aMultivariate analyses SAS Proc Mixed 9.4 comparing Control (n = 3061) vs. Study patients (n = 2822), controlling for clustering by provider and controlling for provider specialty. Standard deviations for Change in medication use and cost from Baseline to Follow-up year are available in Additional file 1: Appendix 3.

However with respect to cost, increases in yearly total drug cost were $208 higher per control patient (+$792 vs. +$584 increase, p = 0.02) than per study patient (Table 3). This higher increase in yearly total drug costs occurred both for generic drugs (+$2 increase vs −$34 decrease, p = 0.053) and for brand-name drugs (+$790 vs + $619 increase, p = 0.07), both of which approached statistical significance. The higher increase in total drug cost occurred although control patients did not have greater increases in number of prescriptions for brand-name drugs (+1.1 vs. +0.8 increase, p = 0.32) and generic drugs (+2.1 vs. +1.9 increase, p = 0.43), compared to study patients. Rather for the control group, the cost of generic drugs per 30-day supply tended to drop slower (−$3.42 vs. −$5.11, p = 0.065) and the cost of brand-name drugs per 30-day supply tended to rise faster over time (+$30 vs. +$25 increase, p = 0.20) than it did for study patients.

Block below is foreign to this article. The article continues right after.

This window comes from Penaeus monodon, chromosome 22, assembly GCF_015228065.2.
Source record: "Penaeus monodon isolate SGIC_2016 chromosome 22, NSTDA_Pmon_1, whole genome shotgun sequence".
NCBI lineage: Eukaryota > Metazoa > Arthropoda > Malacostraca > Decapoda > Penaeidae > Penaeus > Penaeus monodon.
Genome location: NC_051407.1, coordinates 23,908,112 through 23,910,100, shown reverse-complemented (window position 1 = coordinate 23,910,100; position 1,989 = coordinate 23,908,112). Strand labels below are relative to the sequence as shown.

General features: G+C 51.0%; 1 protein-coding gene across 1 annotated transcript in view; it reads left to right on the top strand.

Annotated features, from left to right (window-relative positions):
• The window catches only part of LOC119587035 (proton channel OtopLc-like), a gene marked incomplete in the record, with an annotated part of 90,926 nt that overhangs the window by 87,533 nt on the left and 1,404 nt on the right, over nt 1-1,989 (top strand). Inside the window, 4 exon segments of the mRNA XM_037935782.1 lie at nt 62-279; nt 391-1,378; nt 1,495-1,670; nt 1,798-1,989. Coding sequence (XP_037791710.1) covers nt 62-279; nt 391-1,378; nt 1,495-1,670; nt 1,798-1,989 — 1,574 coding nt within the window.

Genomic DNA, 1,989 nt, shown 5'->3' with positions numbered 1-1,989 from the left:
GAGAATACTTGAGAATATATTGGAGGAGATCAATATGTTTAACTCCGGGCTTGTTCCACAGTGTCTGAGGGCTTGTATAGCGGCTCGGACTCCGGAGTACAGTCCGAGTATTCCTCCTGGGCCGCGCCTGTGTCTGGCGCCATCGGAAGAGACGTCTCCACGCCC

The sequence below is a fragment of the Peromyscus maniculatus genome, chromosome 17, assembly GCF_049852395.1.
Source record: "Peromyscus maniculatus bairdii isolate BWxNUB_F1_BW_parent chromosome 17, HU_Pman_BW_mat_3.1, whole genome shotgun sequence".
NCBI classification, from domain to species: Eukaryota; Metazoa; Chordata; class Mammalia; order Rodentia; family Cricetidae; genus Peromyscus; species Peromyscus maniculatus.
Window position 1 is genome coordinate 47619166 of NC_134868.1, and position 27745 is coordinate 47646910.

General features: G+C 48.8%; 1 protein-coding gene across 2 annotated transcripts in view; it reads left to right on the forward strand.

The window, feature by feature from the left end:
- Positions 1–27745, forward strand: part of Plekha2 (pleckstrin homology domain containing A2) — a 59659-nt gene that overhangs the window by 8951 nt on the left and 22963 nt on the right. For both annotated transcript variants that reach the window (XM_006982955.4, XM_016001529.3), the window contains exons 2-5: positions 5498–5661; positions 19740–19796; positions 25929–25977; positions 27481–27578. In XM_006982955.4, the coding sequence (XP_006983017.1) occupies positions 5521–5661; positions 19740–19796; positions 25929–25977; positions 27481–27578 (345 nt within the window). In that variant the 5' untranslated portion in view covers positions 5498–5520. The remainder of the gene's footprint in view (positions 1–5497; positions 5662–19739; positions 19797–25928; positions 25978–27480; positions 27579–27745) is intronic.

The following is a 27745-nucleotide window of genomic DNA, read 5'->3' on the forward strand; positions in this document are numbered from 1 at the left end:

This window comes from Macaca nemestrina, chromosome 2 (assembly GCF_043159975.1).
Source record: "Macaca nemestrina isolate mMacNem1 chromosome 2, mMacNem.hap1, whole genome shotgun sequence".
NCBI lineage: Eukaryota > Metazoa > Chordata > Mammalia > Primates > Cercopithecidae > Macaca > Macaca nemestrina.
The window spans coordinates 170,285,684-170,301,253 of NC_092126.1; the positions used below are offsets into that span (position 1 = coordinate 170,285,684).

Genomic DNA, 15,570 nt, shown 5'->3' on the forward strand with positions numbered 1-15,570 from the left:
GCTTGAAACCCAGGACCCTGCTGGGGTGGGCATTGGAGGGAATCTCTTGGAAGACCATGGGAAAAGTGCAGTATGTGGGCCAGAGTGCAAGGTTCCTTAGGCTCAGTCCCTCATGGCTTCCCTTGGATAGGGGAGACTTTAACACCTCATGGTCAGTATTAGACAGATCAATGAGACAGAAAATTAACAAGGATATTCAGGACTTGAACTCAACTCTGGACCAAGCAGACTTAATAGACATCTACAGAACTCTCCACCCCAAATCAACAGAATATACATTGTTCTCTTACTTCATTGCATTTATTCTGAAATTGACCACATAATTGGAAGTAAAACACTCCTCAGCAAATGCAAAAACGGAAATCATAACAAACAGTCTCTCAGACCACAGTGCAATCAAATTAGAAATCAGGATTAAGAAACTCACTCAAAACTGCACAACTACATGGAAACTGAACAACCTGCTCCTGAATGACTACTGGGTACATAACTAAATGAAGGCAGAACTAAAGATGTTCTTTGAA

With respect to copayments, there were no significant differences between control and study patients in changes in yearly out-of-pocket costs (+$41 vs + $31 increase, p = 0.36) or out-of-pocket costs per 30-day supply (−$0.23 vs. −$0.19 decrease, p = 0.996).

Discussion